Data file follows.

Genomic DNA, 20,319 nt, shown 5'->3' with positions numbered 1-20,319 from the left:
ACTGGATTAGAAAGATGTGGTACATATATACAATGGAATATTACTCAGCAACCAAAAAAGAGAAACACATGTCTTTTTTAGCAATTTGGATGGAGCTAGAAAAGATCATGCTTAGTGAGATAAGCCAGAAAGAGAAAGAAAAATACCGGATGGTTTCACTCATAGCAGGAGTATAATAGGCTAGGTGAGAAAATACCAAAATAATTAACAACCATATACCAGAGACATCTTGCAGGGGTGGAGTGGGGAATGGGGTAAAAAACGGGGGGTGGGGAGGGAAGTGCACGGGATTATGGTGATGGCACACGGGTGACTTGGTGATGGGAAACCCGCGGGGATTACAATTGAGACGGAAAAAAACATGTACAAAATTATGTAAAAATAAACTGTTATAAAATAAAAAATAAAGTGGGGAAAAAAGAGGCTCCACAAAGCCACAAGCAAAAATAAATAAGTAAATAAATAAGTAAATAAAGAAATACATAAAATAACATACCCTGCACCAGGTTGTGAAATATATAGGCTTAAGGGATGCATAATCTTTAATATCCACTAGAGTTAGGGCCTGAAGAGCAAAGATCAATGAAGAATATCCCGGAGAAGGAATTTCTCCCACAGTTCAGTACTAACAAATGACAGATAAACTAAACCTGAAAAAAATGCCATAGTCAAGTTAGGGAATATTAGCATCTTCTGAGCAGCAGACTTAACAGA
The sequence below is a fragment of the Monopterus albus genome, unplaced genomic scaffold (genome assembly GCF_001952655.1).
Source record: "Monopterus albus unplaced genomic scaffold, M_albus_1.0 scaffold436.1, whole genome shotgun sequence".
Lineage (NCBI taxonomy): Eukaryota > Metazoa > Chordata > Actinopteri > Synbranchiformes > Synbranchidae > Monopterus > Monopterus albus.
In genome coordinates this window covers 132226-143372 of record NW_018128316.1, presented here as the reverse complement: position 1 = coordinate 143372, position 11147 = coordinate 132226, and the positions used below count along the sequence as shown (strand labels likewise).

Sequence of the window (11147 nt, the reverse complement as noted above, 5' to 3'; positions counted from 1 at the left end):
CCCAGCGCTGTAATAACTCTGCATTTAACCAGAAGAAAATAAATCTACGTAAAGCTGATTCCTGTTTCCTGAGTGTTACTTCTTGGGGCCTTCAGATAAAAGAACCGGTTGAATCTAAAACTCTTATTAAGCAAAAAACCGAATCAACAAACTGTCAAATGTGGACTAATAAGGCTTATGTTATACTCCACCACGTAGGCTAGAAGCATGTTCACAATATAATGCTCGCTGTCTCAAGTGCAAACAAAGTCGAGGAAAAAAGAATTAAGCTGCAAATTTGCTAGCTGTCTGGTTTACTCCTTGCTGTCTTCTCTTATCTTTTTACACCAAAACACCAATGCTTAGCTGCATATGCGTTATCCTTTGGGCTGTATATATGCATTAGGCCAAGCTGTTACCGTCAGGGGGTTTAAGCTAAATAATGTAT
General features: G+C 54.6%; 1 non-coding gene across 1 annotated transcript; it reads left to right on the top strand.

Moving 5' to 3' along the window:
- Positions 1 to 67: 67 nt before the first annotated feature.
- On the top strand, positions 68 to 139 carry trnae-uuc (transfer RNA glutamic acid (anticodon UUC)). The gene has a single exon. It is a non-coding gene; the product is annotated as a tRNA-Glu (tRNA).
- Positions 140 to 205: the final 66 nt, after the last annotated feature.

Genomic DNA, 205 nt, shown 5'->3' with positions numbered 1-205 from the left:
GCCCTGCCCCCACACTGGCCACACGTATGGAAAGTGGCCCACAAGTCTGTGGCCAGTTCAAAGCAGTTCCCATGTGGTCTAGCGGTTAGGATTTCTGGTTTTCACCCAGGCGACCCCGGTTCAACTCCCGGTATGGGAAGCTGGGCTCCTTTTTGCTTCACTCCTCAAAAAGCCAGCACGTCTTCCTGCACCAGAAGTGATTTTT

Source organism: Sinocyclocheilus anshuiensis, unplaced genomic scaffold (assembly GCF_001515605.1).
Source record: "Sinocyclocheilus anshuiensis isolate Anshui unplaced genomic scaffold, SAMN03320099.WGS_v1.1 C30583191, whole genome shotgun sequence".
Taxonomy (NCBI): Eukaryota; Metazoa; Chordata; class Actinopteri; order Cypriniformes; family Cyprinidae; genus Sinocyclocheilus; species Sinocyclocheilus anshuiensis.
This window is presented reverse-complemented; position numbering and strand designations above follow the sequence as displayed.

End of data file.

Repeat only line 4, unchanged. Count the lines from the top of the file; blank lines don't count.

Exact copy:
Source record: "Monopterus albus unplaced genomic scaffold, M_albus_1.0 scaffold436.1, whole genome shotgun sequence".